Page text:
Diet, Mediterranean
European Continental Ancestry Group
Female
Folic Acid - administration & dosage
Food Habits
Humans
Norway - epidemiology
Nutrition Assessment
Nutritional Status
Pre-Eclampsia - epidemiology - etiology - pathology
Pregnancy
Pregnancy Complications - epidemiology - etiology
Premature Birth - metabolism
Prospective Studies
Questionnaires
Risk factors
Vitamin D - administration & dosage
Abstract
There has been a thrilling development , as well as profound changes, in our understanding of the effect of fetal nutrition on the development and health of the child. The Norwegian Mother and Child Cohort Study (MoBa) is an ongoing nationwide population-based pregnancy cohort study that between 1999 and 2008 recruited 90,723 women with 106,981 pregnancies and 108,487 children. The objective of MoBa is to test specific etiologic hypotheses by estimating the association between exposures and diseases with a special focus on disorders that may originate in early life. An important aspect in this regard is maternal diet and nutritional status during pregnancy. Nutritional factors have long been considered to be important determinants of maternal and fetal health, and dietary information is currently being collected in a number of pregnancy cohorts in Europe and the United States. Thus far, pregnancy complications studied in MoBa are preterm birth, preeclampsia, and fetal growth; and the aim of this article is to report results of recently published studies of dietary factors in relation to these outcomes. Numerous studies are planned using MoBa data, and the aim is to add to the knowledge of the interplay between dietary factors, nonnutrients, and toxic dietary substances and epigenetic modulation on fetal development and health later in life.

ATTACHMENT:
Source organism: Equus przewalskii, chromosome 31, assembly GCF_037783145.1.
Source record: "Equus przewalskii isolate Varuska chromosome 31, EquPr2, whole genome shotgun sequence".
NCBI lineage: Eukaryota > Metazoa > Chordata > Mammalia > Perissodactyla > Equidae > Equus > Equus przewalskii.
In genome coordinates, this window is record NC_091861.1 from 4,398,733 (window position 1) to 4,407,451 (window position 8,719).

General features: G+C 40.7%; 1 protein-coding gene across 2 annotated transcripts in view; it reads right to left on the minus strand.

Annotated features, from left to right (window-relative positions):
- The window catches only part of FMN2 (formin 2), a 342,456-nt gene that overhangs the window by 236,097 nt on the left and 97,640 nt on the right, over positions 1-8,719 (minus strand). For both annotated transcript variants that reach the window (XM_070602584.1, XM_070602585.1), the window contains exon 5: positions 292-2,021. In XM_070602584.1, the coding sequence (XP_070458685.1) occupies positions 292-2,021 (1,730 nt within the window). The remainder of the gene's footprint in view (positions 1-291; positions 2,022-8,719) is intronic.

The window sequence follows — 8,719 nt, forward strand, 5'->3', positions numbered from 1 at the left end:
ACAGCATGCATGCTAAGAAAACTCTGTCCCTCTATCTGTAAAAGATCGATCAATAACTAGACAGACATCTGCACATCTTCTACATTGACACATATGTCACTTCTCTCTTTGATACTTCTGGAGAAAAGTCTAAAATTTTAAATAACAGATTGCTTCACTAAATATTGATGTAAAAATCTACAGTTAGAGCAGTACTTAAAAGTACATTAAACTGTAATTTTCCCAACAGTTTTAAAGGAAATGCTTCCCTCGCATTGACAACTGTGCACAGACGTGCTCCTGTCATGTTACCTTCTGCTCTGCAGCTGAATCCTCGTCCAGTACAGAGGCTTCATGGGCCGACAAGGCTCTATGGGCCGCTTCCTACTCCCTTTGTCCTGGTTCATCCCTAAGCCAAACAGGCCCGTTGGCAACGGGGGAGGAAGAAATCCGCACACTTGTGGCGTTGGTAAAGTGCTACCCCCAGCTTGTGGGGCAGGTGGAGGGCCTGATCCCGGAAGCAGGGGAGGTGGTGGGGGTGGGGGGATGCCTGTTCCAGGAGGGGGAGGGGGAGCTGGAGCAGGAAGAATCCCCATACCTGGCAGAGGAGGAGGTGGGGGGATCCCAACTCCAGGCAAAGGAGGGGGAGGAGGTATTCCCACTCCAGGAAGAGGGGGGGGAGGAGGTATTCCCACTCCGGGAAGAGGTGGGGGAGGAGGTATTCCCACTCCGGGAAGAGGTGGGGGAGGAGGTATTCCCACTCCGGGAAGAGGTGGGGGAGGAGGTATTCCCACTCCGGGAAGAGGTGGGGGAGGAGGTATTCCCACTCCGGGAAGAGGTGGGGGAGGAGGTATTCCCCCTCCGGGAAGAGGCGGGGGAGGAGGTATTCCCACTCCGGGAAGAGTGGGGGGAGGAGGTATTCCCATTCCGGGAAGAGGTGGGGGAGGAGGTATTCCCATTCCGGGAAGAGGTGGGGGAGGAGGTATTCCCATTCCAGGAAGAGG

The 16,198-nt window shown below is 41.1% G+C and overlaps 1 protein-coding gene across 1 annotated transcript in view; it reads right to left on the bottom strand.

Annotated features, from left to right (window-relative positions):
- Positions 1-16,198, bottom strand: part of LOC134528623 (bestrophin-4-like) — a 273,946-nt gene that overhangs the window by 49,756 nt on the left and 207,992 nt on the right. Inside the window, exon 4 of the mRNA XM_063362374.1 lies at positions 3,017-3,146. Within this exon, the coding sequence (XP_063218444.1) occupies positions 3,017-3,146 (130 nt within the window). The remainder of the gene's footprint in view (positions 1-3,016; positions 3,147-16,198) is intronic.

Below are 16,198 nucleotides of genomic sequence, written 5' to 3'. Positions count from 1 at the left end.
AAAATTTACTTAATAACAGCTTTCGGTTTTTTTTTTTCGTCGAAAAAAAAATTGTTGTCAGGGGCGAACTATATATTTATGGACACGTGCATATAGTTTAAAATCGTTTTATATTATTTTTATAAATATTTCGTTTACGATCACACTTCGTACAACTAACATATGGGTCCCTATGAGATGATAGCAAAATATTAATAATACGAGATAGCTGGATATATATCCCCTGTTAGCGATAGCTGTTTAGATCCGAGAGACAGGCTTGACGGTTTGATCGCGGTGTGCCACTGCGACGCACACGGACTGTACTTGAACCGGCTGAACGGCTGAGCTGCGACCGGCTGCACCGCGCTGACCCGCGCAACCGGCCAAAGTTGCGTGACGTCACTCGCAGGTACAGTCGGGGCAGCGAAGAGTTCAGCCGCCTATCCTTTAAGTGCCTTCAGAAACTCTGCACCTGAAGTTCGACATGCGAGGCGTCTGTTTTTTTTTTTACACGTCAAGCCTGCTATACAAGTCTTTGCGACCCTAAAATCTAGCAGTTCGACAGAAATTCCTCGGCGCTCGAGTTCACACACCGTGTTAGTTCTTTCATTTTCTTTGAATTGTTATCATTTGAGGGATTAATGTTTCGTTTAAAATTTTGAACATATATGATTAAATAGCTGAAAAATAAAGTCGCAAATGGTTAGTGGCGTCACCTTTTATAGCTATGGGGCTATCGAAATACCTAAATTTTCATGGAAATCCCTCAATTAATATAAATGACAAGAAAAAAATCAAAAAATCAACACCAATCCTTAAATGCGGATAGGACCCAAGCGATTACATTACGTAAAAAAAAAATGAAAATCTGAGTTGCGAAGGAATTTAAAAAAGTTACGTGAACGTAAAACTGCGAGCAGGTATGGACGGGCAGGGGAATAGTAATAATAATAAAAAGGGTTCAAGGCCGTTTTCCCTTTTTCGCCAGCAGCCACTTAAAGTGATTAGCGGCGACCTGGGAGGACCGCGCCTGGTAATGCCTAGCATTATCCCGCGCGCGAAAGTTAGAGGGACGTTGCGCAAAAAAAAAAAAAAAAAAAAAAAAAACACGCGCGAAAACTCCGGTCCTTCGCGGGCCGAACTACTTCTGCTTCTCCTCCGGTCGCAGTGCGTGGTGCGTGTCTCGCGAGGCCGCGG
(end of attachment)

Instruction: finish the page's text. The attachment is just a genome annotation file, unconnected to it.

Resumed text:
Notes
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PubMed ID
21543541 View in PubMed
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Effect of Marriage on Risk for Onset of Alcohol Use Disorder: A Longitudinal and Co-Relative Analysis in a Swedish National Sample.

https://arctichealth.org/en/permalink/ahliterature282325
Source
Am J Psychiatry. 2016 Sep 01;173(9):911-8
Publication Type
Article
Date
Sep-01-2016
Author
Kenneth S Kendler
Sara Larsson Lönn
Jessica Salvatore
Jan Sundquist
Kristina Sundquist
Source
Am J Psychiatry. 2016 Sep 01;173(9):911-8
Date
Sep-01-2016
Language
English
Publication Type
Article
Keywords
Adult
Alcoholism - epidemiology - genetics - psychology
Cohort Studies
Female
Genetic Predisposition to Disease
Humans
Male
Marriage - psychology
Middle Aged
Registries
Risk assessment
Risk factors
Sex Factors
Statistics as Topic
Survival Analysis
Sweden
Abstract
The authors sought to clarify the relationship between marriage and risk for alcohol use disorder.
The association between marital status and risk for first registration for alcohol use disorder in medical, criminal, and pharmacy registries was assessed in a population-based Swedish cohort (N=3,220,628) using longitudinal time-dependent survival and co-relative designs.